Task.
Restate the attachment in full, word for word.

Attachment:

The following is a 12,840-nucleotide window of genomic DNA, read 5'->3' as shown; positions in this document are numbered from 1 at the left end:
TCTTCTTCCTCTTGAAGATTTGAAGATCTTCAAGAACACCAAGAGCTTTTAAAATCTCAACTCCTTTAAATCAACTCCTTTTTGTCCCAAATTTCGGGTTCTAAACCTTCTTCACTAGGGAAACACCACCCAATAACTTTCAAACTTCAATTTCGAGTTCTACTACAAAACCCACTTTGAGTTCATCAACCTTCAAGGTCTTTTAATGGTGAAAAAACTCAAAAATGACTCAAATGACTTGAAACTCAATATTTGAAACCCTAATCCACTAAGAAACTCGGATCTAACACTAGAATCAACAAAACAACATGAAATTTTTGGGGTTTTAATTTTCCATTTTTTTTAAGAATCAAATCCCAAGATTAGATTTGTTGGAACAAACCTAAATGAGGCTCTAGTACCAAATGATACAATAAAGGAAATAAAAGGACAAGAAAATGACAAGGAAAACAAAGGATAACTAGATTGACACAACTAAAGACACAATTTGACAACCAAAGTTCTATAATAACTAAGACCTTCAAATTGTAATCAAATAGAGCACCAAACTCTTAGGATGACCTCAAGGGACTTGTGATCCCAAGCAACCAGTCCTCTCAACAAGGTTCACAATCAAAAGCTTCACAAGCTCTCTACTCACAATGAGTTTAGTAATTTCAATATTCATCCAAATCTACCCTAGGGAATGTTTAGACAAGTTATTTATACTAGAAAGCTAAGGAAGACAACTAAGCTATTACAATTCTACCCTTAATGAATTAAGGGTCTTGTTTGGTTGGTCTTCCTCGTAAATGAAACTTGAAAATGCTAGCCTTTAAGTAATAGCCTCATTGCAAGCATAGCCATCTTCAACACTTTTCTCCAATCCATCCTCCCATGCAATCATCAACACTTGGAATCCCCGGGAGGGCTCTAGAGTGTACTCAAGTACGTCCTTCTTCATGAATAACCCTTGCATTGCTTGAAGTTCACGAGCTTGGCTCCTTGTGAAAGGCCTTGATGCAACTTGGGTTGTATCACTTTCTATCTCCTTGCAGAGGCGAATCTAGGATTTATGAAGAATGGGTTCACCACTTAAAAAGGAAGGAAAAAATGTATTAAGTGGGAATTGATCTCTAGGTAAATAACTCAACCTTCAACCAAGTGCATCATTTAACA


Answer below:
The following is a 12,840-nucleotide window of genomic DNA, read 5'->3' as shown; positions in this document are numbered from 1 at the left end:
TCTTCTTCCTCTTGAAGATTTGAAGATCTTCAAGAACACCAAGAGCTTTTAAAATCTCAACTCCTTTAAATCAACTCCTTTTTGTCCCAAATTTCGGGTTCTAAACCTTCTTCACTAGGGAAACACCACCCAATAACTTTCAAACTTCAATTTCGAGTTCTACTACAAAACCCACTTTGAGTTCATCAACCTTCAAGGTCTTTTAATGGTGAAAAAACTCAAAAATGACTCAAATGACTTGAAACTCAATATTTGAAACCCTAATCCACTAAGAAACTCGGATCTAACACTAGAATCAACAAAACAACATGAAATTTTTGGGGTTTTAATTTTCCATTTTTTTTAAGAATCAAATCCCAAGATTAGATTTGTTGGAACAAACCTAAATGAGGCTCTAGTACCAAATGATACAATAAAGGAAATAAAAGGACAAGAAAATGACAAGGAAAACAAAGGATAACTAGATTGACACAACTAAAGACACAATTTGACAACCAAAGTTCTATAATAACTAAGACCTTCAAATTGTAATCAAATAGAGCACCAAACTCTTAGGATGACCTCAAGGGACTTGTGATCCCAAGCAACCAGTCCTCTCAACAAGGTTCACAATCAAAAGCTTCACAAGCTCTCTACTCACAATGAGTTTAGTAATTTCAATATTCATCCAAATCTACCCTAGGGAATGTTTAGACAAGTTATTTATACTAGAAAGCTAAGGAAGACAACTAAGCTATTACAATTCTACCCTTAATGAATTAAGGGTCTTGTTTGGTTGGTCTTCCTCGTAAATGAAACTTGAAAATGCTAGCCTTTAAGTAATAGCCTCATTGCAAGCATAGCCATCTTCAACACTTTTCTCCAATCCATCCTCCCATGCAATCATCAACACTTGGAATCCCCGGGAGGGCTCTAGAGTGTACTCAAGTACGTCCTTCTTCATGAATAACCCTTGCATTGCTTGAAGTTCACGAGCTTGGCTCCTTGTGAAAGGCCTTGATGCAACTTGGGTTGTATCACTTTCTATCTCCTTGCAGAGGCGAATCTAGGATTTATGAAGAATGGGTTCACCACTTAAAAAGGAAGGAAAAAATGTATTAAGTGGGAATTGATCTCTAGGTAAATAACTCAACCTTCAACCAAGTGCATCATTTAACA